School districts in Onondaga and Madison counties have decided to change the dates of their spring breaks so that they don’t conflict with English Language Arts state assessment exams.
State Education Commissioner Dr. John King announced last week in a letter to districts statewide that the dates of the exams had been changed to the week of April 16. That’s the same week spring break is scheduled to take place for 10 percent of districts statewide, including all districts that have a contract for shared services with Onondaga-Cortland-Madison BOCES.
The tests used to take place in May, but the State Education Department moved them up to accommodate a new teacher assessment system.
“As we move toward the new teacher and principal evaluation system, the timing of the assessment results becomes increasingly more important,” King said in his letter. “In order to ensure results are available in time for these evaluations to be completed, we must have the assessments completed, graded and the results distributed to the field by June 15. That deadline necessitates that the exams be administered in April.”
The breaks were originally scheduled to take place that same week. After meeting with superintendents from across Central New York today, OCM-BOCES Superintendent Jessica Cohen announced that the group decided to recommend moving the break back to April 9 through the 13.
“We thought that was the best solution,” Cohen said.
Many of the school districts originally scheduled their breaks last March when they made their calendars so that families could schedule vacations. The change in schedule could present a problem for the test should enough families keep their kids out of school during the exams; if less than 95 percent of students are present for the tests, the results could be invalidated and the school listed among low-achievers by the state.
The move must still be approved by all school boards involved. Both Liverpool and North Syracuse are expected to address the issue at their Sept. 12 board of education meetings.
In a letter to parents, North Syracuse Superintendent Dr. Kim Dyce Faucette lamented the move but said the district had little choice in the matter.
“We are disappointed and appreciate the potential disruption this change will have on our families and school staff who may have made family plans and personal commitments for spring recess, April 16 to 20,” the letter stated. “At the present time, we have been given no choice but to comply with this directive, and as a result, we are now considering moving spring recess to the week of April 9 to 13, pending board approval. Commissioner John King has apologized for the change and recognizes the disruption this change will cause to our families.”
Dr. Richard Johns, superintendent of schools for Liverpool, was much more critical of the commissioner’s decision. He said the decision to move the break is based on a system that shouldn’t exist in the first place.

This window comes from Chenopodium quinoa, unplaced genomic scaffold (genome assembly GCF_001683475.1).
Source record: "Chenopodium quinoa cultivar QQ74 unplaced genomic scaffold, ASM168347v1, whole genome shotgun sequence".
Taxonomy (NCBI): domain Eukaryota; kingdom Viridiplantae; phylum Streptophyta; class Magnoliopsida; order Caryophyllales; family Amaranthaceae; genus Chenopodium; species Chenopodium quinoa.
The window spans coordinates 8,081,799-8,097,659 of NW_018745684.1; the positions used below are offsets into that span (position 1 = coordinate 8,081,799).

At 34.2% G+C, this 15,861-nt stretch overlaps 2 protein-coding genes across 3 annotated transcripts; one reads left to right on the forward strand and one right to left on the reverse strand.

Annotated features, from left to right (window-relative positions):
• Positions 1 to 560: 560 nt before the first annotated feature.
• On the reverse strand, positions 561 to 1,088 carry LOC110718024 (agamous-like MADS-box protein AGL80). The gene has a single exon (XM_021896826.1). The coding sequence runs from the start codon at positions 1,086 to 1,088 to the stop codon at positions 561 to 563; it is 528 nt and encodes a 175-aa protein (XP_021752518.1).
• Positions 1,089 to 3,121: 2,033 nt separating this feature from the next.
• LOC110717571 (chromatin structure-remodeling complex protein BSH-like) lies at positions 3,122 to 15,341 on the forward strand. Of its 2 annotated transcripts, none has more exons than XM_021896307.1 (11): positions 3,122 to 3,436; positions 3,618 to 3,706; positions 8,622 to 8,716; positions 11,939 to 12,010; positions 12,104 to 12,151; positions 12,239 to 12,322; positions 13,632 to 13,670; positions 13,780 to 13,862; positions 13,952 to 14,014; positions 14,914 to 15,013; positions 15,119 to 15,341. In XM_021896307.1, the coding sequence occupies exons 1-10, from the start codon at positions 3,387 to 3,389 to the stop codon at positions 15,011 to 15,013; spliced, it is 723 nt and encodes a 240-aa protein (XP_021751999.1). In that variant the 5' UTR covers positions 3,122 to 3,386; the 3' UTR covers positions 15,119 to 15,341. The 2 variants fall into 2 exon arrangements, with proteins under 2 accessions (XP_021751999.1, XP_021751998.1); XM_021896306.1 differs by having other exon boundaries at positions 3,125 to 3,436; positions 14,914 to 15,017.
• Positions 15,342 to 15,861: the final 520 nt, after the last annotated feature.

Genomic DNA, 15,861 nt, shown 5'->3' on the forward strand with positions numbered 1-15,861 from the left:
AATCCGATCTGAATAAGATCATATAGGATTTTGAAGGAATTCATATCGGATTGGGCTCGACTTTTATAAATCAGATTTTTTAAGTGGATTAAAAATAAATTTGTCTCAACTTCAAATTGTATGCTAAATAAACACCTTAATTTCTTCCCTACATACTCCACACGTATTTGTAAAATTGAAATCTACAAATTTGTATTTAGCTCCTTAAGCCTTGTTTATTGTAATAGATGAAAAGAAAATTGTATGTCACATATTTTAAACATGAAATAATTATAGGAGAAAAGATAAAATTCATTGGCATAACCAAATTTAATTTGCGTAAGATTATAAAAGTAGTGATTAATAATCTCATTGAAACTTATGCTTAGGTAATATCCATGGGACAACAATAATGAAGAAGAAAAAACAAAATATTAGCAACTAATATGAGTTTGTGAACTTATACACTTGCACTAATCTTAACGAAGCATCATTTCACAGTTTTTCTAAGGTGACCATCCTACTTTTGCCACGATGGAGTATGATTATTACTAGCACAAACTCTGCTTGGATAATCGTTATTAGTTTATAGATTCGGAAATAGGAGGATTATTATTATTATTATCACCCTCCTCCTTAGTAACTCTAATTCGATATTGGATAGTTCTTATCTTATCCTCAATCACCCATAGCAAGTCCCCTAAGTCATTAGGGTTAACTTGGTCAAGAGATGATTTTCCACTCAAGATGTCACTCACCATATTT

“This is all motivated by the Annual Professional Performance Review [APPR] process, and I’m not a huge fan of APPR,” Johns said. “We’ve worked on improvement efforts. We’re giving it to the board right now. We have school excellence teams working every day on school improvements, and we keep data like nobody’s business. We do it on a building-by-building basis. This is going to be horrible.”
Johns pointed out that the New York State United Teachers (NYSUT) has already sued the New York State Board of Regents contesting the legitimacy of APPR regulations and met with success; the State Supreme Court in Albany invalidated several provisions of the statute.
“It’s not valid,” Johns said. “You can’t say to teacher who teaches special ed. and teacher who teaches third grade that their test performance ought to be the same. Obviously, what we do is a team thing, and every player has to do their part, but they all do different things. This is really a blunt sword, and it’s not an appropriate way to attack school improvement.”
Johns said the process has been too rushed to be effective, which also explains the late change to the ELA testing dates.
“The whole thing has been on this breakneck pace,” he said. “The state has basically said they’re going to do it this year, no matter what, and remove all the obstacles because it’s most important thing since Moses came down with the tablets. They did it with no input from anybody. I think they’re fixing the landing gear on the airplane while it’s rolling down the tarmac. They don’t know what they’re doing.”
Johns said the district still has to shift the break to ensure that as many students will be present as possible. Otherwise, Liverpool schools risk being placed on the state and federal “Schools in Need of Improvement” lists, which jeopardizes their federal funding. However, even with the date change, many families will still likely keep their original plans and travel the week of April 16.
“If stop and think about it, our data are going to be skewed,” Johns said. “Kids will go on vacation anyway. Our data will be invalid, and the state will take into this and use it for the APPR process. Does that make any sense to you?”
Johns said there is little he and other local superintendents can do but accept the commissioner’s decision.
“We’re all aware that there’s not much we can do on a local basis,” he said, “but that doesn’t mean that we’re not responsible for the carnage.”
Sarah Hall is the editor of the Eagle Star-Review and the Baldwinsville Messenger. The 2012 winner of the Syracuse Press Club's Selwyn Kershaw Professional Standards Award, she has been with Eagle Newspapers since 2006. She is a Liverpool native.